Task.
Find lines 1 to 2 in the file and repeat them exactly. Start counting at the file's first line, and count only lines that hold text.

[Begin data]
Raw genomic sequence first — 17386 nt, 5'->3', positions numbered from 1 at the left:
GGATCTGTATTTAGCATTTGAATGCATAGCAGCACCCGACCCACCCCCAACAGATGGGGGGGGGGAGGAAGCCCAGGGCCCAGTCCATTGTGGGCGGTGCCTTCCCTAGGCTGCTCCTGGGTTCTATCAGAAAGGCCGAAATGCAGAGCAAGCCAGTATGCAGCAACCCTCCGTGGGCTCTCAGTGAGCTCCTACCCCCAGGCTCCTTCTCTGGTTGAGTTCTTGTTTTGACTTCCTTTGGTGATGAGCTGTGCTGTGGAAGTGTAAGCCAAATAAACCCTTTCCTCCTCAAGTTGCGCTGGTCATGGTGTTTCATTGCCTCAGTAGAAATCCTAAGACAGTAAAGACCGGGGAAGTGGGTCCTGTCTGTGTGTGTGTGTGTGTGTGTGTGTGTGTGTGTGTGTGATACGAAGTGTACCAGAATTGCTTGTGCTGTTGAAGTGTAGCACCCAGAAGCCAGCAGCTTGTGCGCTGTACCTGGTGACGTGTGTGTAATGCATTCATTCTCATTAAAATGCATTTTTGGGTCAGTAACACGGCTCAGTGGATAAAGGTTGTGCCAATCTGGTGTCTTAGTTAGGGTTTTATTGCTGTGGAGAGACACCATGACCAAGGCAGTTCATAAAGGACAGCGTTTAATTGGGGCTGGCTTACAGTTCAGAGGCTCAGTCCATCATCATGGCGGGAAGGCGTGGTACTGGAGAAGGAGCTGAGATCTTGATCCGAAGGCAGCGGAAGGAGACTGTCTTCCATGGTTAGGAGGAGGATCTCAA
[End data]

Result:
Raw genomic sequence first — 17386 nt, 5'->3', positions numbered from 1 at the left:
GGATCTGTATTTAGCATTTGAATGCATAGCAGCACCCGACCCACCCCCAACAGATGGGGGGGGGGAGGAAGCCCAGGGCCCAGTCCATTGTGGGCGGTGCCTTCCCTAGGCTGCTCCTGGGTTCTATCAGAAAGGCCGAAATGCAGAGCAAGCCAGTATGCAGCAACCCTCCGTGGGCTCTCAGTGAGCTCCTACCCCCAGGCTCCTTCTCTGGTTGAGTTCTTGTTTTGACTTCCTTTGGTGATGAGCTGTGCTGTGGAAGTGTAAGCCAAATAAACCCTTTCCTCCTCAAGTTGCGCTGGTCATGGTGTTTCATTGCCTCAGTAGAAATCCTAAGACAGTAAAGACCGGGGAAGTGGGTCCTGTCTGTGTGTGTGTGTGTGTGTGTGTGTGTGTGTGTGTGTGATACGAAGTGTACCAGAATTGCTTGTGCTGTTGAAGTGTAGCACCCAGAAGCCAGCAGCTTGTGCGCTGTACCTGGTGACGTGTGTGTAATGCATTCATTCTCATTAAAATGCATTTTTGGGTCAGTAACACGGCTCAGTGGATAAAGGTTGTGCCAATCTGGTGTCTTAGTTAGGGTTTTATTGCTGTGGAGAGACACCATGACCAAGGCAGTTCATAAAGGACAGCGTTTAATTGGGGCTGGCTTACAGTTCAGAGGCTCAGTCCATCATCATGGCGGGAAGGCGTGGTACTGGAGAAGGAGCTGAGATCTTGATCCGAAGGCAGCGGAAGGAGACTGTCTTCCATGGTTAGGAGGAGGATCTCAA